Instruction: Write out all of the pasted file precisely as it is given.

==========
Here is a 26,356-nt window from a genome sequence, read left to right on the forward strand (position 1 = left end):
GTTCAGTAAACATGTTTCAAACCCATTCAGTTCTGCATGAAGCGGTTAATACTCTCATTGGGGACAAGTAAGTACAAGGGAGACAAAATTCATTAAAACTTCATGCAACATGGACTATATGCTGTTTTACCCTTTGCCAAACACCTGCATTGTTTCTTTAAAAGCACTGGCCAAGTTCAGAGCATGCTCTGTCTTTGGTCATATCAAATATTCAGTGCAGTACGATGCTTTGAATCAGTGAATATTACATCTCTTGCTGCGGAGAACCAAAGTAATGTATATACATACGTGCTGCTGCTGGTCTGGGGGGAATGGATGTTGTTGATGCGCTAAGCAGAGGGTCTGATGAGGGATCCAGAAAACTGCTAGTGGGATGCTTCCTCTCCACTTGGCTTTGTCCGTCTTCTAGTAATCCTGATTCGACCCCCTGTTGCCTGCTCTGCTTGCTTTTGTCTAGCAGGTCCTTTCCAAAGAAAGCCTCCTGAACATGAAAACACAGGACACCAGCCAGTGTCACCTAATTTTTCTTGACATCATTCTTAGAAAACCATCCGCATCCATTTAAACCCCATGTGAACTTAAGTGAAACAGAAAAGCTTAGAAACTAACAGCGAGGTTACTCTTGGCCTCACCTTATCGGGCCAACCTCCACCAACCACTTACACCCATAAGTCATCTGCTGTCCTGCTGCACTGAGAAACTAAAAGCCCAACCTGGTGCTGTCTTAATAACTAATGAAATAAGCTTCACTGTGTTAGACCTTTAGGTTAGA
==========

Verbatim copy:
Here is a 26,356-nt window from a genome sequence, read left to right on the forward strand (position 1 = left end):
GTTCAGTAAACATGTTTCAAACCCATTCAGTTCTGCATGAAGCGGTTAATACTCTCATTGGGGACAAGTAAGTACAAGGGAGACAAAATTCATTAAAACTTCATGCAACATGGACTATATGCTGTTTTACCCTTTGCCAAACACCTGCATTGTTTCTTTAAAAGCACTGGCCAAGTTCAGAGCATGCTCTGTCTTTGGTCATATCAAATATTCAGTGCAGTACGATGCTTTGAATCAGTGAATATTACATCTCTTGCTGCGGAGAACCAAAGTAATGTATATACATACGTGCTGCTGCTGGTCTGGGGGGAATGGATGTTGTTGATGCGCTAAGCAGAGGGTCTGATGAGGGATCCAGAAAACTGCTAGTGGGATGCTTCCTCTCCACTTGGCTTTGTCCGTCTTCTAGTAATCCTGATTCGACCCCCTGTTGCCTGCTCTGCTTGCTTTTGTCTAGCAGGTCCTTTCCAAAGAAAGCCTCCTGAACATGAAAACACAGGACACCAGCCAGTGTCACCTAATTTTTCTTGACATCATTCTTAGAAAACCATCCGCATCCATTTAAACCCCATGTGAACTTAAGTGAAACAGAAAAGCTTAGAAACTAACAGCGAGGTTACTCTTGGCCTCACCTTATCGGGCCAACCTCCACCAACCACTTACACCCATAAGTCATCTGCTGTCCTGCTGCACTGAGAAACTAAAAGCCCAACCTGGTGCTGTCTTAATAACTAATGAAATAAGCTTCACTGTGTTAGACCTTTAGGTTAGA